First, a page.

As the grandson of Impressionist painter Camille Pissarro, Hugues Claude Pisarro carries out his family tradition with the utmost beauty and detail. With vibrant hues and textured brushstrokes, Hugues Claude Pissarro, also known professionally as H. Claude Pissarro or Isaac Pomie, has produced an incredible body of work in his lifetime. Pissarro utilizes a profusion of color and painterly pastel strokes to create visually intoxicating work that typifies nature in its truest form. Throughout his oeuvre, Pissaro uses beautiful pastels that exemplify the intimate and expressive potential of the medium.
Dimanche au champ de course by H. Claude Pissarro. M.S. Rau.
Born in 1935 in Neuilly-sur-Seine, H. Claude Pissarro was named after his godfather, Claude Monet. Paul Émile, H. Claude’s father, was one of five sons to the great Camille Pissarro and was taught by his father in an informal art school within the home. Keeping the family tradition alive, H. Claude was also taught to paint by his father. He exhibited talent at an early age and his predecessors were eager to observe the artwork he produced.
Because of his father’s deep art world connections, H. Claude was enveloped in an artistic environment from an early age. He exhibited his first work at the young age of fourteen and subsequently studied in Paris at prestigious establishments such as École Normale Supérieure, a distinguished French art school committed to achievement and distinction to which only the academic elite have access. He also studied art restoration at Musée du Louvre under creative artist, Henri Linard.
La Marne, Quai de La Gourdine. M.S. Rau.
Gourdine, a man luxuriates in the afternoon sun as he sits beside his boat on the banks of the Marne river in this picturesque vista of the French countryside. Hugues Claude Pissarro renders his idyllic scene in exquisite detail, utilizing a plethora of painterly brushstrokes to create the windswept tall grasses, verdant trees and reflective blue water.
A Wide Breadth of Styles
Although the Pissarro family legacy mainly consists of Impressionism and Post-Impressionism, of which H. Claude excels in, he painted in a wider breadth of styles including abstract, minimalist, and conceptual work. In fact, at the age of 24, he was commissioned by the White House to paint a portrait of 34th U.S. President, Dwight Eisenhower. Due to his early and collaborative exposure to the art world, H. Claude’s work evolved throughout his career as he touched on these differing styles.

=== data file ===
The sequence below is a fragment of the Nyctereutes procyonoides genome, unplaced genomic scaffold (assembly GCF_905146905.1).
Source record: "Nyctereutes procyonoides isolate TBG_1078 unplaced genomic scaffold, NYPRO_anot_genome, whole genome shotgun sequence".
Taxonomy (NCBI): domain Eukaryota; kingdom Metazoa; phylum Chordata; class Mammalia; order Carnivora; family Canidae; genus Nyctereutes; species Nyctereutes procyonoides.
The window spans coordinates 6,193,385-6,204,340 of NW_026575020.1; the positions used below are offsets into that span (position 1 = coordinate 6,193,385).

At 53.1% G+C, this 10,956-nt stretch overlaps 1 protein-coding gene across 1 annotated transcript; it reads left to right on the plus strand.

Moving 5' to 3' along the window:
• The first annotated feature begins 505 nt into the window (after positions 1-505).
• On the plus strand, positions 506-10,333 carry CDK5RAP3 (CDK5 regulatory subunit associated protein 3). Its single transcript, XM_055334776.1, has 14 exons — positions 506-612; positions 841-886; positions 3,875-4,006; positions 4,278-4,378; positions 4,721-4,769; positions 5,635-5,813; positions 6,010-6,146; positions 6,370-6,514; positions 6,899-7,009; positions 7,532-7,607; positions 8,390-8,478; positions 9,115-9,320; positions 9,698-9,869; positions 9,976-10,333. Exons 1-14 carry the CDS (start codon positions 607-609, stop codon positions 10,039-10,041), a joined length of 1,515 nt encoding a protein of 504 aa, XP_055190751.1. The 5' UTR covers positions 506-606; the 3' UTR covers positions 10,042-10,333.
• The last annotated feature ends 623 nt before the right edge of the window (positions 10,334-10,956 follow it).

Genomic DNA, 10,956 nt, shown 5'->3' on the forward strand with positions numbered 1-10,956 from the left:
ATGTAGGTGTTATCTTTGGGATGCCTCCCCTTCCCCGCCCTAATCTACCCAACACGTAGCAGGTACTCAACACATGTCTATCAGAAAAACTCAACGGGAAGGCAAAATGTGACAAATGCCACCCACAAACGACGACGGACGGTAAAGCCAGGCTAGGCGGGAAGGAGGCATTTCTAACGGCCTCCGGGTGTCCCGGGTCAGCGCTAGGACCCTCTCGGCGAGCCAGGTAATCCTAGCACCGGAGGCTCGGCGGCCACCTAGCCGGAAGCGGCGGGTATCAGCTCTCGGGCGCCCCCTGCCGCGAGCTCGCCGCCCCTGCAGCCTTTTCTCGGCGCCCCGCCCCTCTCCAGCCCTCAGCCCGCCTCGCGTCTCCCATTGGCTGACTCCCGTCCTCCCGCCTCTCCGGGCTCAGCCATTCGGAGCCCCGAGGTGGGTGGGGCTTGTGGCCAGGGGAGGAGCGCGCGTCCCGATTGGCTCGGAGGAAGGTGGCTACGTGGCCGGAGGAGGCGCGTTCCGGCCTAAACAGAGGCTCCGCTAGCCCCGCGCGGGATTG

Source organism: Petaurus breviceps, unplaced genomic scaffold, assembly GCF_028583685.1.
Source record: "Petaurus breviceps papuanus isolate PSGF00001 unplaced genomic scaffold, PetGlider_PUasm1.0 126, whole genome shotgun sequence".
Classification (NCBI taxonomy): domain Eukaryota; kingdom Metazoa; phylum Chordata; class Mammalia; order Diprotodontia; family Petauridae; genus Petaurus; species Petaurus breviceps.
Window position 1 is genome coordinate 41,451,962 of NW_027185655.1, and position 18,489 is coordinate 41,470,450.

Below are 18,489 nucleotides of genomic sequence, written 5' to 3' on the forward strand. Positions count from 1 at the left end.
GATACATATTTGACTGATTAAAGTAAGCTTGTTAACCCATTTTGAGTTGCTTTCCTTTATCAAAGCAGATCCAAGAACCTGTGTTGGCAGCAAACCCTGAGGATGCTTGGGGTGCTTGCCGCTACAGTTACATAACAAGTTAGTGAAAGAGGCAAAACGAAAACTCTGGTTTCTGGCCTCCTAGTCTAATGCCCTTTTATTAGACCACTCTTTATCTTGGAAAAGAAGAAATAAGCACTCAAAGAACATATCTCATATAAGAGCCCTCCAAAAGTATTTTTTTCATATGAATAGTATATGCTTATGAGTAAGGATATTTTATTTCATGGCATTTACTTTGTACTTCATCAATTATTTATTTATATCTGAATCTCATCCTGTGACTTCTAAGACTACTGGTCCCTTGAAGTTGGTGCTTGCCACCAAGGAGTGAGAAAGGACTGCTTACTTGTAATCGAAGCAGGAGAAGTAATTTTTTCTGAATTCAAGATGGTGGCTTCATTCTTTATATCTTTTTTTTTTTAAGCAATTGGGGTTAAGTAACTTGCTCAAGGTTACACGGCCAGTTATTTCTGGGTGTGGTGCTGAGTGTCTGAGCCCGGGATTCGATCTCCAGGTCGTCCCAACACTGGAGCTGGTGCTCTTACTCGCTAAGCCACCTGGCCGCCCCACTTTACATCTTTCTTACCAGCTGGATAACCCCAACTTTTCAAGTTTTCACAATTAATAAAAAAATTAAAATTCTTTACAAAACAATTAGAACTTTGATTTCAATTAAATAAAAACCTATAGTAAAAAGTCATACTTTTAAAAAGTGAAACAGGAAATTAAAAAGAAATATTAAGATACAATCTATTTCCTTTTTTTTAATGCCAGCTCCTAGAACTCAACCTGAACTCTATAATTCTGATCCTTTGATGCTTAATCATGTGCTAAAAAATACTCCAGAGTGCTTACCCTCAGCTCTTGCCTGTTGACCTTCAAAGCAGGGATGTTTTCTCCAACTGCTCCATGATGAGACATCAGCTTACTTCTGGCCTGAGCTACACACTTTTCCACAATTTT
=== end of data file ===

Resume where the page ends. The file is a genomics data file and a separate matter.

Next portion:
H. Claude’s exposure to wide-ranging influences within the Post-Impressionist movement resulted in his experimentation in a variety of art media. Not only is he a painter of landscapes and portraits, but he has also explored engraving, lithography, and publishing.
His elite educational background inevitably led him to become a professor of art whilst carrying out his own art practice, and in 1963, he accepted an invitation to teach in Monaco. He is known to share his technique of applying paint straight from the tube directly onto the canvas with great speed, resulting in a beautifully rich texture. Throughout his teaching career, he remained a prolific artist and exhibited several times in Paris and London.
A lush landscape rife with flowering blooms, sparkling blue water and flourishing trees fills Les Nénuphars. The artist renders leafy plants and delicate snap dragons in the foreground, with a Bougainvillea-strewn trellis in the distance on the other side of a reflective pond. A white dress-clad woman stands in the dappled sunshine beneath the trellis, taking in the splendor of the garden setting. This beautiful pastel celebrates both the vitality and tranquility of nature.
Les Nénuphars by H. Claude Pissarro. M.S. Rau.
Later Career and Legacy
After experimenting with many different styles and mediums, H. Claude always returns to his signature Post-Impressionistic style. However, the artist’s work continues to reflect his passion for producing both his classic Post-Impressionistic pieces along with different styles.
A collaborative artist like his father, he worked within a movement deemed, “Support-Surface,” an elucidated painting fad during the 1970s defined by attaching artistic significance to all aspects of the painter’s life, down to the blank canvas and tools. This spurred an artist colony in an old manor house outside of Paris, in which he and his peers experimented and soul searched. During this time it is said that H. Claude produced abstract works alongside his colleagues during the day, but could not escape his traditional roots and carried out his Post-Impressionistic work by night. During this period he began to sign and sell his traditional work by the assumed name Isaac Pomie.
La Grand’Route à Golfe-Juan by H. Claude Pissarro. M.S. Rau.
The seaside town of Golfe-Juan in the south of France has served as visual inspiration for artists from Paul Signac to Claude Monet. Post-Impressionist H. Claude Pissarro’s rendition, La Grand’Route à Golfe-Juan, takes a differing perspective from his artistic predecessors, focusing on the busy life onshore in the small town center, rather than the Mediterranean seascape. Using his distinctive effusive brushwork, H. Claude Pissarro’s colorful palette and skillful application of paint breathe a lifelike vibrancy into this bustling city scene.
Although the artist has lived in Ireland with his family for many years, his subjects and legacy famously draw from Parisian city life or the French countryside. His use of pastels for these scenes set him apart from many artists of his day, perhaps because of the labor-intensive nature of the medium. His aim is to capture a romantic past, with most of his subjects in 19th-century dress walking among horse and buggies. H. Claude’s work is still being collected with the utmost desire and, in his 86th year, he continues to paint with a passion.